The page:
I have experienced much the same as you, and I'm not surprised in the slightest. At first there is interest in your photo, but when the subject of a fee is brought up they beg off. Nevertheless, they have come to you because you have something they want, and they will probably steal it if you don't give it to them for free.
I suspect that soon I will be engaging a lawyer to pursue those who pirate my images, at least in the print media. After all, a website can remove your image and apologize, a book publisher can't do a thing once the product leaves the presses, so they are more vulnerable to your legal efforts.
Many inquiries come from people who claim to be working for a corporation on a project. If this is true, then there is a budget for this project. No projects are done for free in the corporate world, and none are run from the petty cash drawer. Even non-profit organizations have budgets, and payrolls as well. Don't give them your work for free.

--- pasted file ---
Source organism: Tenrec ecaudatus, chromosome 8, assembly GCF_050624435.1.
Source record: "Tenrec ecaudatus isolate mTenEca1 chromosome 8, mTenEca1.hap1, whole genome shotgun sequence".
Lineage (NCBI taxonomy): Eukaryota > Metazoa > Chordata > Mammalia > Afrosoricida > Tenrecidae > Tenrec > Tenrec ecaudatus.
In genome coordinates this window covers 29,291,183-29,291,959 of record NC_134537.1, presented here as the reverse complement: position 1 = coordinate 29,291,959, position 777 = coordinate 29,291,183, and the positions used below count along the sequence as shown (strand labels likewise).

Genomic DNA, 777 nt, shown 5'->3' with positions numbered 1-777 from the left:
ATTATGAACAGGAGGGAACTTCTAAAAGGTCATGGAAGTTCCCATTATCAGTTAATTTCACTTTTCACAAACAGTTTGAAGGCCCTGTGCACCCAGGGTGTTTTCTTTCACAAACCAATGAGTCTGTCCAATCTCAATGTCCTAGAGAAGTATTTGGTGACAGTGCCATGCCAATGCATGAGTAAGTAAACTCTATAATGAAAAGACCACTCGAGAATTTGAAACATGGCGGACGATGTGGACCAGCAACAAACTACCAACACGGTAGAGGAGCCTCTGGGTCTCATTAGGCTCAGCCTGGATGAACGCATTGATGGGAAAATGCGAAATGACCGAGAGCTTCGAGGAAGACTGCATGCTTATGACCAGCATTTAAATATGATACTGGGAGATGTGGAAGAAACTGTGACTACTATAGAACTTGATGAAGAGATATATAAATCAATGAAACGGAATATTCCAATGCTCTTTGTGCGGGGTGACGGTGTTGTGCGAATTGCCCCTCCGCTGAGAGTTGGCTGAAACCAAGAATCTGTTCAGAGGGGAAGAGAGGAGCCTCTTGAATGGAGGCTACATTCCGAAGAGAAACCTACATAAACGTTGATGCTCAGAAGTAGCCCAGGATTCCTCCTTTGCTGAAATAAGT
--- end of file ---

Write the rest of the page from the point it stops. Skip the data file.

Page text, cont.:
Do the research, develop a professional looking price schedule you feel is fair,(fair to YOU!), and send it to them with your reply, after thanking them nicely for their interest. Do not hesitate to charge for an image no matter if you deliver it on a floppy or CD in the mail,or if you send it my email. Charge them for shipment.
I care when someone steals my work. How do I know when this happens? Simply by going to a search engine and typing in my name reveals some of the thievery. Every 60 days or so I find unauthorized use of my photos on websites in this manner. Approach these theives with your price schedule, thank them for their interest in your work, and highlight the fee that applies to them. You won't get paid, but your photos are likely to dissappear from their website in a day or two.
You aren't likely to get the cost of film covered by sales such as this, so you'll need a day job. But hey, good shooting to you.